Today, Europeana published an open letter to Commissioner Oettinger in which the directors of ++Dutch institutionsIncluding the directors of the Koninklijke Bibliotheek, the Nationaal Archief, the Rijksmuseum, Naturalis and Beeld en Geluid. demand a reform of the European copyright rules that would allow their institutions to make more of their collections available online. This letter comes in response to the Commission’s intention to review parts of the existing copyright rules to make sure that copyright functions within the Digital Single Market. Kennisland is working with Europeana on its advocacy effort to improve the copyright rules applying to cultural heritage institutions and has been involved in drafting the letter.
The letter (which can be signed by additional institutions here), argues that their institutions are hindered by the fact that the existing exceptions and limitations benefitting their organisations have not evolved with the ways that citizens access and engage with cultural content:
Europe’s public cultural heritage institutions are key to influencing and shaping our lives with unrivalled access to information, culture and our shared history. They promote knowledge, education, research and encourage the creation of new culture.
Ways to share and engage with cultural content have been transformed in a digital age, but limitations in current European copyright rules restrict that full potential. As a result, our institutions contain large collections established and cared for using public funds but they cannot be made easily available to the public online.
The letter continues by pointing out that in its evaluation report of the InfoSoc directive, the European parliament has demanded more room for cultural heritage institutions to make their collections available online. In line with the demands made by the European Parliament the letter asks for and update to the EU copyright rules that would make it easier for cultural heritage institutions to provide onlineInstitutions are hindered by the fact that the existing exceptions and limitations benefitting their organisations have not evolved with the ways that citizens access and engage with cultural content. access to ++Out-of-commerce worksWhen it comes to clearing rights for making collections available online, works that are not commercially available or otherwise actively managed pose the biggest problems. Rights holders of such works are often difficult to identify and often lack an the incentive to give permission. Where works are in commercial circulation or are actively managed (for example by a collecting society) obtaining permission for online use is relatively straightforward.:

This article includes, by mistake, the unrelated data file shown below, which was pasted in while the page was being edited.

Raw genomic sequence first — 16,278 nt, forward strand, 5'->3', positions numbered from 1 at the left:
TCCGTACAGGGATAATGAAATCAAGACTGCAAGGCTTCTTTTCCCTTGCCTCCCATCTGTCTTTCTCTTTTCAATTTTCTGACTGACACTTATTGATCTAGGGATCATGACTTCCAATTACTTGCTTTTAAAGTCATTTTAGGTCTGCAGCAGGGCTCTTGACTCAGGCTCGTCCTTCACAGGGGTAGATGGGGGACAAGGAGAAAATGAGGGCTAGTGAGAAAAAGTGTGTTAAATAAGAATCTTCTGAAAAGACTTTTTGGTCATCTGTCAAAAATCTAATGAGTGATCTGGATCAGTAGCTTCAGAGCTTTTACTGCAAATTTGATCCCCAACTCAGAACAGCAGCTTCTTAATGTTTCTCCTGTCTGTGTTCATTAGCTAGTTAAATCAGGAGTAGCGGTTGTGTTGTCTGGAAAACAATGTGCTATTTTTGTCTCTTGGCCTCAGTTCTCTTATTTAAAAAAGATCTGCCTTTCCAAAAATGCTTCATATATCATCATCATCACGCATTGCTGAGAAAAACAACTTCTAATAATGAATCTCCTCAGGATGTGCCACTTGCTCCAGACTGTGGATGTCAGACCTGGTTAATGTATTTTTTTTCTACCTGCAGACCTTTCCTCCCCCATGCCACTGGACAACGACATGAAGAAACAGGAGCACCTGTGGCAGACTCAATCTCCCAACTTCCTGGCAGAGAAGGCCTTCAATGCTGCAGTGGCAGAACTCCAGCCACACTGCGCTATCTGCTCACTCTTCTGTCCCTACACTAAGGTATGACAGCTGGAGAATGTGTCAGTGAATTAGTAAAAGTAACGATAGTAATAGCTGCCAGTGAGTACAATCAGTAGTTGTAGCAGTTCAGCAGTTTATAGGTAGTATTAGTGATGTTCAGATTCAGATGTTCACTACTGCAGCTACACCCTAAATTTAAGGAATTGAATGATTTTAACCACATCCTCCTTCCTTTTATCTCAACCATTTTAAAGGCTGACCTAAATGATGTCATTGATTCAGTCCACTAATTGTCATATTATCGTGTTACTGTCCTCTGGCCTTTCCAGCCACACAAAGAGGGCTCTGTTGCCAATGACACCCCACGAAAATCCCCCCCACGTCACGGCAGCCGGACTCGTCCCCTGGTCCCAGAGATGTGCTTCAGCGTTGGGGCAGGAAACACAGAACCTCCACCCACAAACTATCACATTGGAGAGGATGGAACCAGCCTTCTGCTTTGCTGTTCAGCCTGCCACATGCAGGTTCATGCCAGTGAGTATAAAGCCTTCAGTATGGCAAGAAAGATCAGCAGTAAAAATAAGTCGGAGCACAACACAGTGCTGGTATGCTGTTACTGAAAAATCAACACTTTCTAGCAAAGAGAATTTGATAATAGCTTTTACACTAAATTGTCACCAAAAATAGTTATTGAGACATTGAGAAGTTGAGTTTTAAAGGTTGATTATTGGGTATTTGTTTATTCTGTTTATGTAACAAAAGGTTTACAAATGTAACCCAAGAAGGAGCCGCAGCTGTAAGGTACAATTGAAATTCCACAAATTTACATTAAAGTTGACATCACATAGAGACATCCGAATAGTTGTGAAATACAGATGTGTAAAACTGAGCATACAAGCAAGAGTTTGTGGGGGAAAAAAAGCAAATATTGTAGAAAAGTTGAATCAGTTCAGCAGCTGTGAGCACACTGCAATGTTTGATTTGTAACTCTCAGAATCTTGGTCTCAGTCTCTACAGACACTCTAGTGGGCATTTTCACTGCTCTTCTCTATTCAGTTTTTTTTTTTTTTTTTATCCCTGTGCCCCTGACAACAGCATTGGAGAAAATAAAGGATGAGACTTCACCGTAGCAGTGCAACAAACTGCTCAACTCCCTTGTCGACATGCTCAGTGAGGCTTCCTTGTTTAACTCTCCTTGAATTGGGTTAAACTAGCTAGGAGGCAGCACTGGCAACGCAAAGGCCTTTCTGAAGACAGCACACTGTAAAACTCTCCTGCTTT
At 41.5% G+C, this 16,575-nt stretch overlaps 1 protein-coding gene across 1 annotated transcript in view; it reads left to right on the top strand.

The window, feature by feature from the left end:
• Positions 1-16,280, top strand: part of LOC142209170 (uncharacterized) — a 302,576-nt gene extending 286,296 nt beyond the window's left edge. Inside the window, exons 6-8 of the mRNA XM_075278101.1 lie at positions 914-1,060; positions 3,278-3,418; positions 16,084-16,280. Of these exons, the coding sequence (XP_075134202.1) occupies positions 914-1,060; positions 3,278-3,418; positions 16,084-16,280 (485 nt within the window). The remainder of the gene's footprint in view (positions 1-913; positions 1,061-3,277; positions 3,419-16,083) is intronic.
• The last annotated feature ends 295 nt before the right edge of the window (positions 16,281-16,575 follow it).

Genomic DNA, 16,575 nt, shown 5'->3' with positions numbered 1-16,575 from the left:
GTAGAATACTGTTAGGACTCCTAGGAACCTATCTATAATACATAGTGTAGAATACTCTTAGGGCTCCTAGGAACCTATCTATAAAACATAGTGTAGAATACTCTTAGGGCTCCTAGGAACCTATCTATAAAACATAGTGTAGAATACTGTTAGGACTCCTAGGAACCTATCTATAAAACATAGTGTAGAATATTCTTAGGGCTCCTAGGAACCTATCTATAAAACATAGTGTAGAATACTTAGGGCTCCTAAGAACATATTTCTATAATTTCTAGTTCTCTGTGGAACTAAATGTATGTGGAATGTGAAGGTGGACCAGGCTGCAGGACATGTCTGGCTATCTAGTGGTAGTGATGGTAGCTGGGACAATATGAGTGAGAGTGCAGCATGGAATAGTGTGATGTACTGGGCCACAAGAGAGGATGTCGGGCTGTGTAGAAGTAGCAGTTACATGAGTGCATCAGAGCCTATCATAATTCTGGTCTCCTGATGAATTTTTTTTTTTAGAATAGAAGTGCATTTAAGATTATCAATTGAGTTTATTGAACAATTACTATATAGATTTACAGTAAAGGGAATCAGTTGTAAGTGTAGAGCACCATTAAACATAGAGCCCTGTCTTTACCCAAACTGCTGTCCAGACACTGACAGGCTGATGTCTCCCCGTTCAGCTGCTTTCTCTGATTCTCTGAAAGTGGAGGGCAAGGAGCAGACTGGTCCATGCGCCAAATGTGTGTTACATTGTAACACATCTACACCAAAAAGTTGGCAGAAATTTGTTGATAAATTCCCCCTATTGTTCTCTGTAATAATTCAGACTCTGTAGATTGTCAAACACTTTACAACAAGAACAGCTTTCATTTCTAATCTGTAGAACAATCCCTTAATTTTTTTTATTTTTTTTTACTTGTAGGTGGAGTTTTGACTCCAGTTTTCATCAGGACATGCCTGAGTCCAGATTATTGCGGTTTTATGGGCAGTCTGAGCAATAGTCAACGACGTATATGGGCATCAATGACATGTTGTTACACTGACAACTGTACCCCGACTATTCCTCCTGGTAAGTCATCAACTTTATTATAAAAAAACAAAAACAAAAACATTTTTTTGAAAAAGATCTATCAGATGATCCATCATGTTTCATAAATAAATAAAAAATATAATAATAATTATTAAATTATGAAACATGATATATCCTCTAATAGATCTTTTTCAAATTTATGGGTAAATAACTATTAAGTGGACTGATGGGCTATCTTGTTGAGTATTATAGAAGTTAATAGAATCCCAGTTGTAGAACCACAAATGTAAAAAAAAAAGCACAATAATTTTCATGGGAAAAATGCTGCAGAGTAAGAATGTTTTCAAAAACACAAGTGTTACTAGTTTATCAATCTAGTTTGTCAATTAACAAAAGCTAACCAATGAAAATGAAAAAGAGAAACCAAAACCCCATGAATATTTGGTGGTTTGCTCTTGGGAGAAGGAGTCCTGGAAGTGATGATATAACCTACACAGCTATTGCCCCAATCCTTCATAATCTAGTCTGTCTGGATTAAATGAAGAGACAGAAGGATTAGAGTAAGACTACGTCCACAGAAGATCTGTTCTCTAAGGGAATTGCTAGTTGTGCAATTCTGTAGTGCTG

Let us be clear, when we ask for copyright rules that allow us to fully represent our collections online, we are not asking for rules that undermine the ability of creators, publishers or other intermediaries to earn a living from their creativity. We want the ability to provide online access to those works in our collections that are not actively exploited by their creators or subsequent rights holders. Improving online access to works that are not available via other channels helps promote creators whilst encouraging new creative activity.
[…] A copyright system that locks away large parts of our collections in museums or confines them to physical archives and libraries, that are not always easy to reach, benefits no one.
[…] We call on the European Commission to address these concerns in the upcoming legislative proposal on copyright. As recommended by the European Parliament in July, the proposal needs to include updates to the existing exceptions benefitting libraries, archives and museums. Those updates should allow our institutions to provide online access to our collections that are not actively managed or available via commercial channels, without having to obtain permission from the rights holders.
The letter comes at a time when the Commission has started to signal that online access to out-of-commerce works held by cultural heritage institutions may be part of what it considers ‘a targeted copyright modernisation’. With this letter we are hoping to present a nuanced proposal that should meet the criteria laid out by the Commission in recent weeks.
In his speech at the Frankfurt Book Fair earlier this month Commissioner Oettinger stressed the need to ‘preserve the incentive to the publisher to invest as well as the safeguard for the authorCopyright rules restricting access to works that are not actively exploited by their rights holders benefit no one.‘. As the letter points out, copyright rules restricting access to works that are not actively exploited by their rights holders benefit no one and allowing cultural heritage institutions to make these works available will not take away anyone’s incentive to invest and create. It will, however, open new possibilities for researchers and educators and enrich the lives of people interested in culture all across the continent.